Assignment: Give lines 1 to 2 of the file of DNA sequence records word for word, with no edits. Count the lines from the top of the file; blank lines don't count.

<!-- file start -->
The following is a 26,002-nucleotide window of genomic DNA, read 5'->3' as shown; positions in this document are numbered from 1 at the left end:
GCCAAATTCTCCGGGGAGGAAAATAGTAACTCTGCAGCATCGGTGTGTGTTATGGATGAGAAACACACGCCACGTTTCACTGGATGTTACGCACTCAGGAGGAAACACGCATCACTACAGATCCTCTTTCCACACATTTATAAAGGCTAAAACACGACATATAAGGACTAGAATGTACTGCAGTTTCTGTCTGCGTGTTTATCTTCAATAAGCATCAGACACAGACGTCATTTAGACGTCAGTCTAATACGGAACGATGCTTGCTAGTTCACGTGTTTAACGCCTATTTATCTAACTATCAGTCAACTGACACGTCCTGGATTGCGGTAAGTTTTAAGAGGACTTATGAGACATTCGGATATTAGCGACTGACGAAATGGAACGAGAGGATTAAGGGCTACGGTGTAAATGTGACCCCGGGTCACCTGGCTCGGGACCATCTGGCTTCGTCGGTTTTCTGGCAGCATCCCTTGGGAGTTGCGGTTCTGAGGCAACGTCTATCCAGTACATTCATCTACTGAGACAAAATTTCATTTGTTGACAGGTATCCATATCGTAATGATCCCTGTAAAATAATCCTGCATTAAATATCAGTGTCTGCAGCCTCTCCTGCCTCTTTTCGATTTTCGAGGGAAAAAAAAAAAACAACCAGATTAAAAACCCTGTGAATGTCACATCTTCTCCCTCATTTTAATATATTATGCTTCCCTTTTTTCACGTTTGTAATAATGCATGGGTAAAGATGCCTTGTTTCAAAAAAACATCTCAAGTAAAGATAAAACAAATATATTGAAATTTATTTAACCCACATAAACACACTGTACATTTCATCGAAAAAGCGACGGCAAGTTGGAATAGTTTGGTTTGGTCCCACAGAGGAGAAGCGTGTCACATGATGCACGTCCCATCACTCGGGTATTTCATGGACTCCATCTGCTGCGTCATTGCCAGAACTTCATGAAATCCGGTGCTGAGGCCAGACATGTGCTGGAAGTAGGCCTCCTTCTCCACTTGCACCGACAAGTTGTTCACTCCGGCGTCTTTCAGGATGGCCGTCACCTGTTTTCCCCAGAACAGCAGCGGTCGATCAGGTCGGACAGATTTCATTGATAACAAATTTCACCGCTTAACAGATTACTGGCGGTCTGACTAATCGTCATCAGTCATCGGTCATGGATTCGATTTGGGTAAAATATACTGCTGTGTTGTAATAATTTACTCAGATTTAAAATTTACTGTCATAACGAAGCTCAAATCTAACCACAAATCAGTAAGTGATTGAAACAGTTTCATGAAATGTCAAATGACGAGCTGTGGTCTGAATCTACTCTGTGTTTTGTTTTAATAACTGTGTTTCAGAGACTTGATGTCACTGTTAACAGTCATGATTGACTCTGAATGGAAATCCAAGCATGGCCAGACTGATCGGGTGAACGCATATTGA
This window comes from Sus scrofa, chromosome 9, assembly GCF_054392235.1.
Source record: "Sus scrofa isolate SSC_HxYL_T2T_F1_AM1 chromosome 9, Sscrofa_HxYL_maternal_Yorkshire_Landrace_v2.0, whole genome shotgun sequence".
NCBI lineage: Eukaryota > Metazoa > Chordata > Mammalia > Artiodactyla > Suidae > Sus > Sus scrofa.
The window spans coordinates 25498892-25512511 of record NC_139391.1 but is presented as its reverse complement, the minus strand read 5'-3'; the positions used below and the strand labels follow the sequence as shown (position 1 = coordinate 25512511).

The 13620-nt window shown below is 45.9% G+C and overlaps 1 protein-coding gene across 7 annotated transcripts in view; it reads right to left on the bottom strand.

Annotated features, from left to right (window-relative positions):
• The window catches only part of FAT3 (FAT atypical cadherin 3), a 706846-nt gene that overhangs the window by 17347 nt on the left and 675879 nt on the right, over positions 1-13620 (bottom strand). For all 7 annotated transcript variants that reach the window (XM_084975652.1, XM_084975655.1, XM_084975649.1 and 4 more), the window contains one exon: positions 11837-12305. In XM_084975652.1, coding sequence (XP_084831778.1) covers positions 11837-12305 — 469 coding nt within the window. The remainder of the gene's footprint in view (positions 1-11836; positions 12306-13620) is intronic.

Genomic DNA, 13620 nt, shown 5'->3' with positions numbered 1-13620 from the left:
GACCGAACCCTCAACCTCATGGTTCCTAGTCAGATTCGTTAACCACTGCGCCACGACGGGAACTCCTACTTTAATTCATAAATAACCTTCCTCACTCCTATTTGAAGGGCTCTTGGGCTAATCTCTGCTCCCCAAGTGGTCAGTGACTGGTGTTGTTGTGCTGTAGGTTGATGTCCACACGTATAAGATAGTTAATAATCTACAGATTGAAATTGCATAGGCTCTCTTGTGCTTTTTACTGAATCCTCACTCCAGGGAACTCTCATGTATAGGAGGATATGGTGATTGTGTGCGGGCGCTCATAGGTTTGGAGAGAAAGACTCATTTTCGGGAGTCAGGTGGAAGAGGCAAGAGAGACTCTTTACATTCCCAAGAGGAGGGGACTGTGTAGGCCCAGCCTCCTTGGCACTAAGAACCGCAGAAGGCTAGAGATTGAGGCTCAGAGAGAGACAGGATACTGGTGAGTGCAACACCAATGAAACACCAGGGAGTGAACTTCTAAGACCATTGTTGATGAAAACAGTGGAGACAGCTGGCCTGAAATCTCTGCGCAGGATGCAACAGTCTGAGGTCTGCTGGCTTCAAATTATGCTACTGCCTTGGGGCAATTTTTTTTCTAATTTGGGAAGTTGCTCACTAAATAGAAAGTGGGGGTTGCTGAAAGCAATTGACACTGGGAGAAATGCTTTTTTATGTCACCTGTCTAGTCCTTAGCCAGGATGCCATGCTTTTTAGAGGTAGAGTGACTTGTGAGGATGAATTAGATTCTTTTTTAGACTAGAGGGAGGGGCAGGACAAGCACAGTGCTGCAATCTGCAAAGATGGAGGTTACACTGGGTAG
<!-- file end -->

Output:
The following is a 26,002-nucleotide window of genomic DNA, read 5'->3' as shown; positions in this document are numbered from 1 at the left end:
GCCAAATTCTCCGGGGAGGAAAATAGTAACTCTGCAGCATCGGTGTGTGTTATGGATGAGAAACACACGCCACGTTTCACTGGATGTTACGCACTCAGGAGGAAACACGCATCACTACAGATCCTCTTTCCACACATTTATAAAGGCTAAAACACGACATATAAGGACTAGAATGTACTGCAGTTTCTGTCTGCGTGTTTATCTTCAATAAGCATCAGACACAGACGTCATTTAGACGTCAGTCTAATACGGAACGATGCTTGCTAGTTCACGTGTTTAACGCCTATTTATCTAACTATCAGTCAACTGACACGTCCTGGATTGCGGTAAGTTTTAAGAGGACTTATGAGACATTCGGATATTAGCGACTGACGAAATGGAACGAGAGGATTAAGGGCTACGGTGTAAATGTGACCCCGGGTCACCTGGCTCGGGACCATCTGGCTTCGTCGGTTTTCTGGCAGCATCCCTTGGGAGTTGCGGTTCTGAGGCAACGTCTATCCAGTACATTCATCTACTGAGACAAAATTTCATTTGTTGACAGGTATCCATATCGTAATGATCCCTGTAAAATAATCCTGCATTAAATATCAGTGTCTGCAGCCTCTCCTGCCTCTTTTCGATTTTCGAGGGAAAAAAAAAAAACAACCAGATTAAAAACCCTGTGAATGTCACATCTTCTCCCTCATTTTAATATATTATGCTTCCCTTTTTTCACGTTTGTAATAATGCATGGGTAAAGATGCCTTGTTTCAAAAAAACATCTCAAGTAAAGATAAAACAAATATATTGAAATTTATTTAACCCACATAAACACACTGTACATTTCATCGAAAAAGCGACGGCAAGTTGGAATAGTTTGGTTTGGTCCCACAGAGGAGAAGCGTGTCACATGATGCACGTCCCATCACTCGGGTATTTCATGGACTCCATCTGCTGCGTCATTGCCAGAACTTCATGAAATCCGGTGCTGAGGCCAGACATGTGCTGGAAGTAGGCCTCCTTCTCCACTTGCACCGACAAGTTGTTCACTCCGGCGTCTTTCAGGATGGCCGTCACCTGTTTTCCCCAGAACAGCAGCGGTCGATCAGGTCGGACAGATTTCATTGATAACAAATTTCACCGCTTAACAGATTACTGGCGGTCTGACTAATCGTCATCAGTCATCGGTCATGGATTCGATTTGGGTAAAATATACTGCTGTGTTGTAATAATTTACTCAGATTTAAAATTTACTGTCATAACGAAGCTCAAATCTAACCACAAATCAGTAAGTGATTGAAACAGTTTCATGAAATGTCAAATGACGAGCTGTGGTCTGAATCTACTCTGTGTTTTGTTTTAATAACTGTGTTTCAGAGACTTGATGTCACTGTTAACAGTCATGATTGACTCTGAATGGAAATCCAAGCATGGCCAGACTGATCGGGTGAACGCATATTGA